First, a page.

Earlier this week, the militia temporarily released three South Korean vessels and their 16 crew members, including two South Korean nationals, following reports that they had seized a ship carrying a drilling rig from Saudi Arabia to Somalia through the Red Sea.
Yemen’s Houthi militia have reported shooting down a Saudi-led coalition F-15 fighter jet.
In a tweet cited by Reuters, a militia spokesman wrote: “Our air defence systems have intercepted an F-15 fighter jet belonging to the countries of aggression in Saada province.”
The Houthis did not clarify which coalition country the plane belonged to. The Saudi-led coalition in Yemen includes Saudi Arabia, the United Arab Emirates, Bahrain, Kuwait, Jordan, Egypt and Sudan, as well as proviate military contractors and US and UK logistical and other support. Saudi Arabia and Israel are the only operators of the F-15 in the Middle East.
The Saudi-led coalition has yet to comment on the Houthi claims.
Earlier Wednesday, South Korea’s foreign ministry confirmed that all three of its ships and their crew members had been released by the Houthis, who had earlier seized the vessels as they transitted the Red Sea amid speculation that one of the ship was a Saudi-flagged tugboat. The militia claimed they seized the vessels for violating Yemen’s territorial waters.
Wednesday’s alleged incident wasn’t the first time the Houthis have reported attacking an F-15. Last year, the group claimed that they shot down a Royal Saudi Air Force F-15. The group later released footage of a plane being struck by a surface-to-air missile while launching flares. In March 2018, the Saudi air force confirmed that a SAM had been launched at one of its fighters, but said the fighter managed to return to base and land safely.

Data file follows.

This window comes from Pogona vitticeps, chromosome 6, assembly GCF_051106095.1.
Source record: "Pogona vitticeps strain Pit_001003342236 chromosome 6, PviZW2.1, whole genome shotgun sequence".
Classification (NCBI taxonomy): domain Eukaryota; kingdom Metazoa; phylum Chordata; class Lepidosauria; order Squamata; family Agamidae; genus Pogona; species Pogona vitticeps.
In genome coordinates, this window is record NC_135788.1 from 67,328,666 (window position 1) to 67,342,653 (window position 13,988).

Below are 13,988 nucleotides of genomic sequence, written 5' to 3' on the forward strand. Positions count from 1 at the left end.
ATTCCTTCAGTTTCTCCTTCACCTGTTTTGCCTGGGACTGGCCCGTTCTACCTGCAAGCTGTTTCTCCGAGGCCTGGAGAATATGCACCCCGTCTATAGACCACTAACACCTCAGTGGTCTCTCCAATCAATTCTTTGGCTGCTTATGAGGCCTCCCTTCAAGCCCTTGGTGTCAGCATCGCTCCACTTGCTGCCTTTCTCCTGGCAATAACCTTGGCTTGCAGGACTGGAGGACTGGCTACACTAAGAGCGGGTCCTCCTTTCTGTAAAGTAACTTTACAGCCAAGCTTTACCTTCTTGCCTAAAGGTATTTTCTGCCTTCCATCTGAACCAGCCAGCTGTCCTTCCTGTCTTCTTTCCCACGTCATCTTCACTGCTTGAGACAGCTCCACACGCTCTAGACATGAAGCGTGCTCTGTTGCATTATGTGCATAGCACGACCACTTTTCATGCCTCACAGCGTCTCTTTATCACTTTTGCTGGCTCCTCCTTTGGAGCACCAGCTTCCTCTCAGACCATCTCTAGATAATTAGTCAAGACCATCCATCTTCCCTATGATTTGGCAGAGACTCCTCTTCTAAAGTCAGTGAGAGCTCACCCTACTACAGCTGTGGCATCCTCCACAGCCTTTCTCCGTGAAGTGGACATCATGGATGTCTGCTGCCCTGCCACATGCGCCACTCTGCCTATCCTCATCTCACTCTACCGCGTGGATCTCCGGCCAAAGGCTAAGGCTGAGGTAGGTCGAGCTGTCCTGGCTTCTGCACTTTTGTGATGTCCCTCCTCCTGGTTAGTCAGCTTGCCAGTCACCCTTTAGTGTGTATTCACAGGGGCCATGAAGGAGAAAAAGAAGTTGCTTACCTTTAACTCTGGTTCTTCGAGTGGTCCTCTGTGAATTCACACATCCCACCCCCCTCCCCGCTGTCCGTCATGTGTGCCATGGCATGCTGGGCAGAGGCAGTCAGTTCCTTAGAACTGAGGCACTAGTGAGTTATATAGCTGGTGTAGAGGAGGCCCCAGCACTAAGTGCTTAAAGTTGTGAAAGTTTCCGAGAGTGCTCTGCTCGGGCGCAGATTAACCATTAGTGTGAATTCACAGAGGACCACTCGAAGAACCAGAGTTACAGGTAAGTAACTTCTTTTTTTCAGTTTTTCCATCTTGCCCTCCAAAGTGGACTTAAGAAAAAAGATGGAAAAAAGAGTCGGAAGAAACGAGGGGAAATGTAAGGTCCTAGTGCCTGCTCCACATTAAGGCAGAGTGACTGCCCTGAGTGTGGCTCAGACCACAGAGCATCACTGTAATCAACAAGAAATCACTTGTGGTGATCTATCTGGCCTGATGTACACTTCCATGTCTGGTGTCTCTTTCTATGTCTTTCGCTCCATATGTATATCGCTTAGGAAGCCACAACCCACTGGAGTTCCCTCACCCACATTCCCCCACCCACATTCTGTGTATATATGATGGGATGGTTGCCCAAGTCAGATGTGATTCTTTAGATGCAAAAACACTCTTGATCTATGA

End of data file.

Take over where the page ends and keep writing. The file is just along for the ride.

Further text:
In addition to fighters, the Houthis have repeatedly reported attacking and downing Saudi coalition drones. The coalition has confirmed some of these incidents.
Saudi Arabia and a coalition of mostly Gulf allies began a military intervention in Yemen in March 2015 at the request of Yemeni President Abdrabbuh Mansur Hadi, who had been ousted from power and fled to the kingdom earlier that year. After over four years of fighting, the coalition has yet to dislodge Yemen’s Houthi militia from most of Yemen’s population centres, and the Houthis have recently begun launching drone and missile attacks against targets inside Saudi Arabia. In September, the Houthis claimed responsibility for an attack on two major Saudi Aramco oil facilities, which temporarily knocked out half of Riyadh’s energy production. Before that, the group launched drones and missiles at military bases, airports, power generation facilities and population centres. Saudi air defences reported downing most of these attacks.